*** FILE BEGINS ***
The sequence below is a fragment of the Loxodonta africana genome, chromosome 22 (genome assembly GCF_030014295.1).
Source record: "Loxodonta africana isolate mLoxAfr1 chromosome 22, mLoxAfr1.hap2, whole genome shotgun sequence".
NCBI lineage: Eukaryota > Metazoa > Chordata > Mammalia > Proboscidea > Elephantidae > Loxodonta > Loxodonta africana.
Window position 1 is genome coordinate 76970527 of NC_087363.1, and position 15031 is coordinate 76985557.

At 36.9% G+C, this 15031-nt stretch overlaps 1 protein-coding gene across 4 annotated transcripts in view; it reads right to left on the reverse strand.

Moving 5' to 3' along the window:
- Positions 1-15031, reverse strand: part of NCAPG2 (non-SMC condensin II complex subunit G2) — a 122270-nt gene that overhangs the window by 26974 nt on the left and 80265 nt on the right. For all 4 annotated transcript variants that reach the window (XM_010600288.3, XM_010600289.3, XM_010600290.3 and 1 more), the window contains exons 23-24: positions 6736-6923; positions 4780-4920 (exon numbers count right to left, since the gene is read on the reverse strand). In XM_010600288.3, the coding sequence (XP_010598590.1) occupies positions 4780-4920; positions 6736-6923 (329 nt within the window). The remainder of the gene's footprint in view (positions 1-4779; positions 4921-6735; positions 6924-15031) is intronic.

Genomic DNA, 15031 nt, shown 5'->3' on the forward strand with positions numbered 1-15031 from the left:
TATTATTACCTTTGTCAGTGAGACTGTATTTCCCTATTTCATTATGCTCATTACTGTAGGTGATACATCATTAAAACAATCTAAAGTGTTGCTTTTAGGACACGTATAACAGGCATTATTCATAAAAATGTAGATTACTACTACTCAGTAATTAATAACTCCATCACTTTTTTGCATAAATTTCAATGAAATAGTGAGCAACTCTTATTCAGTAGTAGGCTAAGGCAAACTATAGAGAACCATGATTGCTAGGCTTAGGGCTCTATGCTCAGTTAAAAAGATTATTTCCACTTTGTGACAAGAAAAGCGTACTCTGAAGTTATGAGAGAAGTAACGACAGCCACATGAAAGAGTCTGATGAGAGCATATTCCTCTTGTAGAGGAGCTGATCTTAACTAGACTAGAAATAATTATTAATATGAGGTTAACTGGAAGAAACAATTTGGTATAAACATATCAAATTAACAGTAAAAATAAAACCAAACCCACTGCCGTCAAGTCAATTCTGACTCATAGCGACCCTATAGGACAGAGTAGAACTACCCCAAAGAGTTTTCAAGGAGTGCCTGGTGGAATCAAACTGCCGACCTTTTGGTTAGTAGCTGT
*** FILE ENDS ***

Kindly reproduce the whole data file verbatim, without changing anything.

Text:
The sequence below is a fragment of the Loxodonta africana genome, chromosome 22 (genome assembly GCF_030014295.1).
Source record: "Loxodonta africana isolate mLoxAfr1 chromosome 22, mLoxAfr1.hap2, whole genome shotgun sequence".
NCBI lineage: Eukaryota > Metazoa > Chordata > Mammalia > Proboscidea > Elephantidae > Loxodonta > Loxodonta africana.
Window position 1 is genome coordinate 76970527 of NC_087363.1, and position 15031 is coordinate 76985557.

At 36.9% G+C, this 15031-nt stretch overlaps 1 protein-coding gene across 4 annotated transcripts in view; it reads right to left on the reverse strand.

Moving 5' to 3' along the window:
- Positions 1-15031, reverse strand: part of NCAPG2 (non-SMC condensin II complex subunit G2) — a 122270-nt gene that overhangs the window by 26974 nt on the left and 80265 nt on the right. For all 4 annotated transcript variants that reach the window (XM_010600288.3, XM_010600289.3, XM_010600290.3 and 1 more), the window contains exons 23-24: positions 6736-6923; positions 4780-4920 (exon numbers count right to left, since the gene is read on the reverse strand). In XM_010600288.3, the coding sequence (XP_010598590.1) occupies positions 4780-4920; positions 6736-6923 (329 nt within the window). The remainder of the gene's footprint in view (positions 1-4779; positions 4921-6735; positions 6924-15031) is intronic.

Genomic DNA, 15031 nt, shown 5'->3' on the forward strand with positions numbered 1-15031 from the left:
TATTATTACCTTTGTCAGTGAGACTGTATTTCCCTATTTCATTATGCTCATTACTGTAGGTGATACATCATTAAAACAATCTAAAGTGTTGCTTTTAGGACACGTATAACAGGCATTATTCATAAAAATGTAGATTACTACTACTCAGTAATTAATAACTCCATCACTTTTTTGCATAAATTTCAATGAAATAGTGAGCAACTCTTATTCAGTAGTAGGCTAAGGCAAACTATAGAGAACCATGATTGCTAGGCTTAGGGCTCTATGCTCAGTTAAAAAGATTATTTCCACTTTGTGACAAGAAAAGCGTACTCTGAAGTTATGAGAGAAGTAACGACAGCCACATGAAAGAGTCTGATGAGAGCATATTCCTCTTGTAGAGGAGCTGATCTTAACTAGACTAGAAATAATTATTAATATGAGGTTAACTGGAAGAAACAATTTGGTATAAACATATCAAATTAACAGTAAAAATAAAACCAAACCCACTGCCGTCAAGTCAATTCTGACTCATAGCGACCCTATAGGACAGAGTAGAACTACCCCAAAGAGTTTTCAAGGAGTGCCTGGTGGAATCAAACTGCCGACCTTTTGGTTAGTAGCTGT